Assessment of spatial tumor heterogeneity using CT growth patterns estimated by tumor tracking on 3D CT volumetry of multiple pulmonary metastatic nodules
Assessment of spatial tumor heterogeneity using CT growth patterns estimated by tumor tracking on 3D CT volumetry of multiple pulmonary metastatic nodules
Jeongin Yoo 0 1
Semin ChongID 1
Changwon Lim 1
Miyoung Heo 1
In Gyu Hwang 1
0 Department of Radiology, Seoul National University Hospital , Seoul , Korea , 2 Department of Radiology, Samsung Medical Center, Sungkyunkwan University School of Medicine , Seoul , Korea , 3 Department of Applied Statistics, Chung-Ang University , Seoul , Korea , 4 Division of Hematology/Oncology, Department of Internal Medicine, Chung-Ang University Hospital, Chung-Ang University College of Medicine , Seoul , Korea
1 Editor: Mathieu Hatt, INSERM , FRANCE
Our purpose was to assess the differences in growth rates of multiple pulmonary metastatic nodules using three-dimensional (3D) computed tomography (CT) volumetry and propose a concept of CT spatial tumor heterogeneity. We manually measured the largest diameter of metastatic pulmonary nodules on chest CT scans, and calculated the 3D maximum diameter and the volume using a semi-automated 3D CT volumetry of each nodule. The tumor response was assessed according to the revised RECIST 1.1. We defined a nodule as an outlier based on 1.5 times growth during follow-up. The CT spatial tumor heterogeneity was statistically analyzed by the ?minimum combination t-test method? devised in our study. On manual measurement, the tumor response category was stable disease (SD) in all 10 patients. Of them, total 155 metastatic nodules (4-52 nodules per patient) were segmented using the 3D CT volumetry. In the 3D maximum diameter, 9 patients had SD except for one patient with partial response in the two selected nodules; for the volume, all 10 patients were SD. For the 3D maximum diameter, six patients had at least one outlier; whereas five patients had the outlier on the volume measurement. Six patients were proven to have overall CT spatial tumor heterogeneity.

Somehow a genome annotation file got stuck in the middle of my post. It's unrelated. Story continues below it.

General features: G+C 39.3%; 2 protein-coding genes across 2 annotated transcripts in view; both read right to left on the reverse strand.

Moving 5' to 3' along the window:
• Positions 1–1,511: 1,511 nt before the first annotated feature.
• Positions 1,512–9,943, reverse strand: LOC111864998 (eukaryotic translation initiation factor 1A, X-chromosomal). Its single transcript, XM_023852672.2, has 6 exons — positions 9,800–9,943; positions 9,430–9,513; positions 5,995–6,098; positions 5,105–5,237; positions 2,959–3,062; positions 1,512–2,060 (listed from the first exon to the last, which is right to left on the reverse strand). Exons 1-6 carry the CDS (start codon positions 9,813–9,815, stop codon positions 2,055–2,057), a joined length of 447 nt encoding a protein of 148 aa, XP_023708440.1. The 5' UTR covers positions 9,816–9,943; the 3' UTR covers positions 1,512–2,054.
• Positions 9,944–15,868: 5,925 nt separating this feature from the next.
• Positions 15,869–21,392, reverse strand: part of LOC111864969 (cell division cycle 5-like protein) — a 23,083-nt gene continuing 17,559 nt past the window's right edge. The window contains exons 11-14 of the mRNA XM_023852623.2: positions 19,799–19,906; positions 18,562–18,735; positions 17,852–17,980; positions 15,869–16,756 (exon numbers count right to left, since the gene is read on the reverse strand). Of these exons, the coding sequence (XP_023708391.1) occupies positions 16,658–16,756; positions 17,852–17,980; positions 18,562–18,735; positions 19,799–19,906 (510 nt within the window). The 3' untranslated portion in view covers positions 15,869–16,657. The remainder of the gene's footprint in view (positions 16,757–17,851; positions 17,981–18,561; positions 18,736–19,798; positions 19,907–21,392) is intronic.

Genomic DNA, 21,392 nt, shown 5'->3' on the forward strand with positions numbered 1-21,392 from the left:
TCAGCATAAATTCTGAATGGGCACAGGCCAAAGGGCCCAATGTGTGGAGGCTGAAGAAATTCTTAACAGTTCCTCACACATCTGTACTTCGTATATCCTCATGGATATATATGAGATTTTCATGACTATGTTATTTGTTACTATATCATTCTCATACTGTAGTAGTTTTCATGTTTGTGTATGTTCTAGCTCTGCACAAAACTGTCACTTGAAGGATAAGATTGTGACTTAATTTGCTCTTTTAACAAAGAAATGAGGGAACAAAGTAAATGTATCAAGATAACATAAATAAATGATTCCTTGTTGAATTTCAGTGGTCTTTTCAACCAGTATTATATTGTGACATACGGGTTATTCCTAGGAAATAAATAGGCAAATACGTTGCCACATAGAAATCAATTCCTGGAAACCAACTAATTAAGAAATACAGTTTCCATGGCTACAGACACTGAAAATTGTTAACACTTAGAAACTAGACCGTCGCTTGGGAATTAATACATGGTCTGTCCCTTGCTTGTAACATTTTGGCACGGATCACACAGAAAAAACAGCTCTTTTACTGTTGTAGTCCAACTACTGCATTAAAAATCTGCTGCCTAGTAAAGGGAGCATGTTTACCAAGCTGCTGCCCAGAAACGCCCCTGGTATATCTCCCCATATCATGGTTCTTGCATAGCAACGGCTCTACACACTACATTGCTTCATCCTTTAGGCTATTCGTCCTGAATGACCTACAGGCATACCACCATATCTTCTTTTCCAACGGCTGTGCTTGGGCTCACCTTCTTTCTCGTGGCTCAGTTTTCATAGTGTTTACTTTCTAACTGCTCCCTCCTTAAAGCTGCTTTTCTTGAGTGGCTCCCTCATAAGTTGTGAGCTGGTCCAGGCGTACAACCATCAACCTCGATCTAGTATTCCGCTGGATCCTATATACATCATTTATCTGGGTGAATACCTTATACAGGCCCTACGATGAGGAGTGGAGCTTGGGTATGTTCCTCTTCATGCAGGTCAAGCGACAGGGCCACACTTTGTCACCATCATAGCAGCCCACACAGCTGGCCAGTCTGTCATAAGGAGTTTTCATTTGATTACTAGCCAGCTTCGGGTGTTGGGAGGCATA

Data Availability Statement: All relevant data are
within the manuscript.
Funding: The authors received no specific funding
for this work.
Competing interests: The authors have declared
that no competing interests exist.
Materials and methods
The spatial tumor heterogeneity determined in a CT parametric approach could be
statistically assessed. In patients with CT spatial heterogeneity, tumors with different
growth rates may be neglected when the nodules are assessed according to the current
In the RECIST 1.1 revised in 2009, five target lesions were selected instead of 10, and a
maximum of two target lesions per organ were selected instead of five [
]. Measurable lesions were
defined as those with a longest diameter of at least 10 mm on computed tomography (CT)
with a section thickness of 5 mm or less, whereas non-measurable lesions were those with a
longest diameter of less than 10 mm [
]. However, many viable tumor cells are still present in